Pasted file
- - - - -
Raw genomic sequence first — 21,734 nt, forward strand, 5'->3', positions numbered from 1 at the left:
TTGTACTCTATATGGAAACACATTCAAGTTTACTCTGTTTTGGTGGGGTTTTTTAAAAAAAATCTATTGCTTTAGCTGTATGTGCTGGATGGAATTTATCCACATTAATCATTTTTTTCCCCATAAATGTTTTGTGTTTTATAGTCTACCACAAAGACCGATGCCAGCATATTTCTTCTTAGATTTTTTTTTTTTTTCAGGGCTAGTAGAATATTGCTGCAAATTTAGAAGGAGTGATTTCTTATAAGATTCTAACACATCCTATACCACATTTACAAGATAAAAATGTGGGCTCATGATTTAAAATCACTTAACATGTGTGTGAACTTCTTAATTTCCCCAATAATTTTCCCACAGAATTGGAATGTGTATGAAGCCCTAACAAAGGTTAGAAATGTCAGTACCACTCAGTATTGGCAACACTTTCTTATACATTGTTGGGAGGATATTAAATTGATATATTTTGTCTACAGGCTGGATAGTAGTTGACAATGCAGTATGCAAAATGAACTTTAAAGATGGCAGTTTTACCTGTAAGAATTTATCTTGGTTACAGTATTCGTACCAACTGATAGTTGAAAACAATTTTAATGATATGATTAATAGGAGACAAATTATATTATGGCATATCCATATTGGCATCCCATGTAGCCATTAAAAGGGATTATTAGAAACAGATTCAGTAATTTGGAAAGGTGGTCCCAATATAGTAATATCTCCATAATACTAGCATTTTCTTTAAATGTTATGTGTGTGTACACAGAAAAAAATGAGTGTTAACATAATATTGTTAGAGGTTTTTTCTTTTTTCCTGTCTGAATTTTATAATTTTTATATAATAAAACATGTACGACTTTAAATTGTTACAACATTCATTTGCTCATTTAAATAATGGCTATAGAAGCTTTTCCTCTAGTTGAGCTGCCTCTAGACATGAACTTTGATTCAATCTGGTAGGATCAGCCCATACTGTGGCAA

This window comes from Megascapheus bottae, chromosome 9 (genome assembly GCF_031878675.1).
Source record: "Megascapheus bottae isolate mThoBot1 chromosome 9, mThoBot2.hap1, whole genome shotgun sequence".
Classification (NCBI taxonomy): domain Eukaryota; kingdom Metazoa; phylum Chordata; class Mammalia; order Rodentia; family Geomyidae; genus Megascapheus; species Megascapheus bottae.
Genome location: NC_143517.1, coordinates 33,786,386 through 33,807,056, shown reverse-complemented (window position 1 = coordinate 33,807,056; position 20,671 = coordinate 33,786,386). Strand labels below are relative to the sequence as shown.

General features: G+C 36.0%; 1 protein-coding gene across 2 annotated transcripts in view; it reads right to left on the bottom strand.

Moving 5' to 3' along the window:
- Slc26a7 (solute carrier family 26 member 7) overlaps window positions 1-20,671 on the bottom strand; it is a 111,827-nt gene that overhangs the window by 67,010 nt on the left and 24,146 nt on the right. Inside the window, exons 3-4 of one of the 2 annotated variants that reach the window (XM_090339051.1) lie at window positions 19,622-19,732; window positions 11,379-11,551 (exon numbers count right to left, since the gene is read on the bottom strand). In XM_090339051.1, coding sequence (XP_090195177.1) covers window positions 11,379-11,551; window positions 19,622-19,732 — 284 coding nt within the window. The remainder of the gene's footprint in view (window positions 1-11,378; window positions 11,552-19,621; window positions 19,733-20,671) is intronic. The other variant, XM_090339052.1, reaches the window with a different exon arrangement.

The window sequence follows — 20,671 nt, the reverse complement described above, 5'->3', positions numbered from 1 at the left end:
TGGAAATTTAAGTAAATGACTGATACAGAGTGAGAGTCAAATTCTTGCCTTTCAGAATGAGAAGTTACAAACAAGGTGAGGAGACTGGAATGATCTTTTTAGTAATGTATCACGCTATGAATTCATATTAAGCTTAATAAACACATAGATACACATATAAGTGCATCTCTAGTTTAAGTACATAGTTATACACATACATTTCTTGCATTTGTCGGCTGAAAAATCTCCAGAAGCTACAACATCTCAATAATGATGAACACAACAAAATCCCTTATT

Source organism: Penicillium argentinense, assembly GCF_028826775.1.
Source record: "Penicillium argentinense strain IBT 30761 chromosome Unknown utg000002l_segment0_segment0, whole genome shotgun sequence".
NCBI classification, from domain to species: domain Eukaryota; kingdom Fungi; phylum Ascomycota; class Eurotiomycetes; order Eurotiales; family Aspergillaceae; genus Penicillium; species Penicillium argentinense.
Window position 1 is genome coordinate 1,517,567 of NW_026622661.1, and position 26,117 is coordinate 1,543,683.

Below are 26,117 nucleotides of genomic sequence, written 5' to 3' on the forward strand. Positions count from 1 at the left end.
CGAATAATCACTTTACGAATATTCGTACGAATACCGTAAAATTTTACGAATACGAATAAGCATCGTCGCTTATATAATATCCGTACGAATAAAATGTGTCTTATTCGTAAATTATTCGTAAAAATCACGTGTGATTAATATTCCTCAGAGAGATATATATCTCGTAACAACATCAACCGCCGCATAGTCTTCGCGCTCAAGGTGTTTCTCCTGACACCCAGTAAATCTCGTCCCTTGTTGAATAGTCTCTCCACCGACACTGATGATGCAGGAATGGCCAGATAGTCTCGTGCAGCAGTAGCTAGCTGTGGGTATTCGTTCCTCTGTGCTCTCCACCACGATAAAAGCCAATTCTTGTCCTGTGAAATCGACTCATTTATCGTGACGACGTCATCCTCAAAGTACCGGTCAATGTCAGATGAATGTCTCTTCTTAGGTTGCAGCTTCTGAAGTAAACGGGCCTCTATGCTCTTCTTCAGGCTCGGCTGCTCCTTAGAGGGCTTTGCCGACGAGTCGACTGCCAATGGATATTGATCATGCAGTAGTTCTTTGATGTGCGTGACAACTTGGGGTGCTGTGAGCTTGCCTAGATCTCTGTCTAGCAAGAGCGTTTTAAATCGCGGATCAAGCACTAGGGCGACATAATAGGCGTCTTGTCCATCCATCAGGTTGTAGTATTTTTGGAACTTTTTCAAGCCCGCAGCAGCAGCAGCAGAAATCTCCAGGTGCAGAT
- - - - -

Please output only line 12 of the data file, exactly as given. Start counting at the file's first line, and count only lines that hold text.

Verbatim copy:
Source organism: Penicillium argentinense, assembly GCF_028826775.1.